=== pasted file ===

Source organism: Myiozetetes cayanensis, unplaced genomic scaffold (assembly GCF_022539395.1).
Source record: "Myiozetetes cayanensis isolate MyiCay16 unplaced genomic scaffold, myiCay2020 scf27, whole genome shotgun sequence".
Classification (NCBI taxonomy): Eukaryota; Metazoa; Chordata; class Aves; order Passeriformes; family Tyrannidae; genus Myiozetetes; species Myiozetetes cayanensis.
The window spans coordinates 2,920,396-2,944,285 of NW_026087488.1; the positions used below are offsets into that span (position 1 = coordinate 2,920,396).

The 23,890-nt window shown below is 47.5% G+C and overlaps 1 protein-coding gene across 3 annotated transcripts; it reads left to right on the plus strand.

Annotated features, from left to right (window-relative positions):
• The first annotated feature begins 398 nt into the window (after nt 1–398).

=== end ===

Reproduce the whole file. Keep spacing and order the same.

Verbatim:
Source organism: Myiozetetes cayanensis, unplaced genomic scaffold (assembly GCF_022539395.1).
Source record: "Myiozetetes cayanensis isolate MyiCay16 unplaced genomic scaffold, myiCay2020 scf27, whole genome shotgun sequence".
Classification (NCBI taxonomy): Eukaryota; Metazoa; Chordata; class Aves; order Passeriformes; family Tyrannidae; genus Myiozetetes; species Myiozetetes cayanensis.
The window spans coordinates 2,920,396-2,944,285 of NW_026087488.1; the positions used below are offsets into that span (position 1 = coordinate 2,920,396).

The 23,890-nt window shown below is 47.5% G+C and overlaps 1 protein-coding gene across 3 annotated transcripts; it reads left to right on the plus strand.

Annotated features, from left to right (window-relative positions):
• The first annotated feature begins 398 nt into the window (after nt 1–398).